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contract

This tag is associated with 18 posts

Should you be concerned about consequential damage claims?

Recently, I’ve received a number of telephone calls from design firms concerned about consequential damage claims and contract language that refers to these damages. I thought it might be a good time to take a look at how this affects design professionals. Here are some of the questions I’ve received: 1. “What are consequential damages?” … Continue reading

EJCDC releases four updated engineering contracts

Last week we posted about new contracts from the AIA. This week we’re focusing on new contracts from EJCDC. Engineers should be aware that the Engineers Joint Contract Documents Committee (EJCDC) released four updated documents late in 2015. They are: E-560, Standard Form of Agreement Between Engineer and Land Surveyor E-564, Standard Form of Agreement … Continue reading

Should you waive your right to a jury trial?

Although few disputes between clients and professionals are resolved through litigation, many clients demand that the design professional contractually waive any future right to litigate before a jury. Clients often want to set up a dispute resolution process that ends with a bench trial—allowing a judge to both decide the facts and apply the law … Continue reading

Be wary of assignments and third-party beneficiaries

You sign a contract after you’ve negotiated an agreement that determines the rights and obligations of both parties. You think you know your client. But are you and your client the only two who can determine how that relationship is going to work? In recent years, there has been an increase in “other parties” having … Continue reading

New AIA design-build contracts released

As design-build keeps increasing market share in the project delivery process, more often than not architects and engineering firms are relegated to subcontractor status. Often, the contracts used reduce the amount of services provided by professionals, target professionals for all of the professional liability exposure (even though design-builders should carry professional liability insurance), and create … Continue reading

Understanding fiduciary obligations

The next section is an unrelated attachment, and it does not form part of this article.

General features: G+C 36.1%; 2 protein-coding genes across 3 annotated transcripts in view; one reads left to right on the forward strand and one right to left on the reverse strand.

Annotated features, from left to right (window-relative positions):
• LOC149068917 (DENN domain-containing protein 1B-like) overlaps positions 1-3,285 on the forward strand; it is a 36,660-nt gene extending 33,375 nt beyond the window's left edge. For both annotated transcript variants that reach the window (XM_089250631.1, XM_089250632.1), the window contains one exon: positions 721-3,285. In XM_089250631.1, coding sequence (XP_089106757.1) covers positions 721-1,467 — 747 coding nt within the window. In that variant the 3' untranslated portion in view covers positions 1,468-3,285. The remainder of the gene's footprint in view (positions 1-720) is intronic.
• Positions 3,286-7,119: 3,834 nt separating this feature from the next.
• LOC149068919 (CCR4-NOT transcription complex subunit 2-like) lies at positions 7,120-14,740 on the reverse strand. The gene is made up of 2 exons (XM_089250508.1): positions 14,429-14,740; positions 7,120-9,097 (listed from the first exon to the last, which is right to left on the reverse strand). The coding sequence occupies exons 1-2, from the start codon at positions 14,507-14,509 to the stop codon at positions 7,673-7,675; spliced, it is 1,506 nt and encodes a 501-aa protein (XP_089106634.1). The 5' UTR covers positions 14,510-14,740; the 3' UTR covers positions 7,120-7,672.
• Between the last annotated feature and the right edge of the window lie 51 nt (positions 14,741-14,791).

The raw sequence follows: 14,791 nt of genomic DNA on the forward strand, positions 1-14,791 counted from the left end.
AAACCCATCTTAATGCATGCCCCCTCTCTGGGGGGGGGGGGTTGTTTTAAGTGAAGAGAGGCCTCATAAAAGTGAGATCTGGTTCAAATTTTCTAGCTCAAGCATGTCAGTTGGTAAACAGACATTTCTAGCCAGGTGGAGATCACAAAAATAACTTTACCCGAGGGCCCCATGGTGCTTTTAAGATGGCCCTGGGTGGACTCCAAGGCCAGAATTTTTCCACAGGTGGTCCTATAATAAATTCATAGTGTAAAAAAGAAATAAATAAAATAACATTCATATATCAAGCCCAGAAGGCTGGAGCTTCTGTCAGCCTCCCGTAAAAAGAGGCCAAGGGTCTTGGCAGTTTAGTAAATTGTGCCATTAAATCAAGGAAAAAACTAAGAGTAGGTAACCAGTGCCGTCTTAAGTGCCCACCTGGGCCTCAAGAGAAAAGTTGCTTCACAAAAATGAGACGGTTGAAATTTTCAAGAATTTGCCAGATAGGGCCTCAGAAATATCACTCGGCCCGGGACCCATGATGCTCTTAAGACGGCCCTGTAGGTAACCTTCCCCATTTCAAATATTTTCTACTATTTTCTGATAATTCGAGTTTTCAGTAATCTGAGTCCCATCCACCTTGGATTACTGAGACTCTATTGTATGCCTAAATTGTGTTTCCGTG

While all contracts have a legal standard of trust, a fiduciary relationship is a higher legal level of trust because one party is vulnerable financially to the actions of the other party. A fiduciary obligation is not considered an “arms-length” transaction where each party is looking out for their own interests. Instead, a fiduciary is … Continue reading

Does your risk increase if you aren’t retained during construction?

Your client wants to save money and opts not to pay for your involvement during the construction phase of the project. Does this increase your risk? Absolutely! It increases your risk as well as your client’s. Construction documents are never 100% complete and accurate. If you’re not involved during the construction phase, you lose the … Continue reading

Why being asked to sign a “subcontract” should raise a red flag

While there is nothing inherently wrong with a design professional being referred to as a “contractor” or “subcontractor,” the use of these terms may be an indication that the contract being offered is one that is more appropriate for hiring someone to build the project, rather than retaining a design professional or surveyor. Contractors have … Continue reading

Good processes help manage client requirements

As a professional liability insurer we focus on practice-related risk management activities. Our experience generally has been that the design professionals have the technical expertise to provide the necessary solutions. Once the contract is signed, it is important to review the contract and extract all of the client requirements that are your responsibility. Coordination responsibilities, … Continue reading

If you provide services for free, are you free from liability?

Some design professionals believe that if they receive no fee for their services, their liability is limited or nonexistent. This is not true. The general rule is that a professional performing voluntary service must do so in accordance with the same care and diligence as other professionals providing similar services. The lack of a fee … Continue reading